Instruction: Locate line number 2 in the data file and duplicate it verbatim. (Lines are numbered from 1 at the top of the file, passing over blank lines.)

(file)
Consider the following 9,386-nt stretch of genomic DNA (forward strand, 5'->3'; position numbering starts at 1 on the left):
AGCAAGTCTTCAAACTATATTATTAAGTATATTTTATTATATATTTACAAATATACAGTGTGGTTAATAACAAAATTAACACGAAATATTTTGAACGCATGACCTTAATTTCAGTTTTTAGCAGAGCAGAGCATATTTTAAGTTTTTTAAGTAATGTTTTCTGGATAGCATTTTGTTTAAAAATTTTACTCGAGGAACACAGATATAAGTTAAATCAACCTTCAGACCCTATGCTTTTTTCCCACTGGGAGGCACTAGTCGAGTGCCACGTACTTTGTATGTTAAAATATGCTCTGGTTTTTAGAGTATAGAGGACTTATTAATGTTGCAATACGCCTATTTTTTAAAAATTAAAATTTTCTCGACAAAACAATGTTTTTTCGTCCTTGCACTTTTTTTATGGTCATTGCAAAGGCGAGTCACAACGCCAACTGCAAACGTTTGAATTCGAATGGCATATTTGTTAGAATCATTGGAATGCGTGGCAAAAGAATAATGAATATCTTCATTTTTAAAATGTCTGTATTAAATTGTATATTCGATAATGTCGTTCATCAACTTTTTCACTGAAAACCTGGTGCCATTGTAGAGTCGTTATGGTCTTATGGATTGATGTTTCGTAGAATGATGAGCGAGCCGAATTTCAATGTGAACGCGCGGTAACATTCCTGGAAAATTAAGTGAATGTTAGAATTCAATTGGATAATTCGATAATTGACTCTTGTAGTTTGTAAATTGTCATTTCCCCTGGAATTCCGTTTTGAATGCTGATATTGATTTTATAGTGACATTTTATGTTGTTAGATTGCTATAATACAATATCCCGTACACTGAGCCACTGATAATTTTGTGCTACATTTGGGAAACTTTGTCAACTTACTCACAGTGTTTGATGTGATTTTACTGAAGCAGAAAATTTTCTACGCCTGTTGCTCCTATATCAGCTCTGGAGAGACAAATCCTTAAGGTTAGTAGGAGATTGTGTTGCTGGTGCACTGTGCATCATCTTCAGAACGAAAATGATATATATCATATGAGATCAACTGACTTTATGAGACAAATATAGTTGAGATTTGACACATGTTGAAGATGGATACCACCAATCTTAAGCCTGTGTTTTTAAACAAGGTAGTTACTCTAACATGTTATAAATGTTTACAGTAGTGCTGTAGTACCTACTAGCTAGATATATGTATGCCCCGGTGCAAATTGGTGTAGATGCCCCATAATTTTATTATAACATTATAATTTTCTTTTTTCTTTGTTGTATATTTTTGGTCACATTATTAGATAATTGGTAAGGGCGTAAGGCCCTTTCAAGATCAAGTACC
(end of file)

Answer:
AGCAAGTCTTCAAACTATATTATTAAGTATATTTTATTATATATTTACAAATATACAGTGTGGTTAATAACAAAATTAACACGAAATATTTTGAACGCATGACCTTAATTTCAGTTTTTAGCAGAGCAGAGCATATTTTAAGTTTTTTAAGTAATGTTTTCTGGATAGCATTTTGTTTAAAAATTTTACTCGAGGAACACAGATATAAGTTAAATCAACCTTCAGACCCTATGCTTTTTTCCCACTGGGAGGCACTAGTCGAGTGCCACGTACTTTGTATGTTAAAATATGCTCTGGTTTTTAGAGTATAGAGGACTTATTAATGTTGCAATACGCCTATTTTTTAAAAATTAAAATTTTCTCGACAAAACAATGTTTTTTCGTCCTTGCACTTTTTTTATGGTCATTGCAAAGGCGAGTCACAACGCCAACTGCAAACGTTTGAATTCGAATGGCATATTTGTTAGAATCATTGGAATGCGTGGCAAAAGAATAATGAATATCTTCATTTTTAAAATGTCTGTATTAAATTGTATATTCGATAATGTCGTTCATCAACTTTTTCACTGAAAACCTGGTGCCATTGTAGAGTCGTTATGGTCTTATGGATTGATGTTTCGTAGAATGATGAGCGAGCCGAATTTCAATGTGAACGCGCGGTAACATTCCTGGAAAATTAAGTGAATGTTAGAATTCAATTGGATAATTCGATAATTGACTCTTGTAGTTTGTAAATTGTCATTTCCCCTGGAATTCCGTTTTGAATGCTGATATTGATTTTATAGTGACATTTTATGTTGTTAGATTGCTATAATACAATATCCCGTACACTGAGCCACTGATAATTTTGTGCTACATTTGGGAAACTTTGTCAACTTACTCACAGTGTTTGATGTGATTTTACTGAAGCAGAAAATTTTCTACGCCTGTTGCTCCTATATCAGCTCTGGAGAGACAAATCCTTAAGGTTAGTAGGAGATTGTGTTGCTGGTGCACTGTGCATCATCTTCAGAACGAAAATGATATATATCATATGAGATCAACTGACTTTATGAGACAAATATAGTTGAGATTTGACACATGTTGAAGATGGATACCACCAATCTTAAGCCTGTGTTTTTAAACAAGGTAGTTACTCTAACATGTTATAAATGTTTACAGTAGTGCTGTAGTACCTACTAGCTAGATATATGTATGCCCCGGTGCAAATTGGTGTAGATGCCCCATAATTTTATTATAACATTATAATTTTCTTTTTTCTTTGTTGTATATTTTTGGTCACATTATTAGATAATTGGTAAGGGCGTAAGGCCCTTTCAAGATCAAGTACC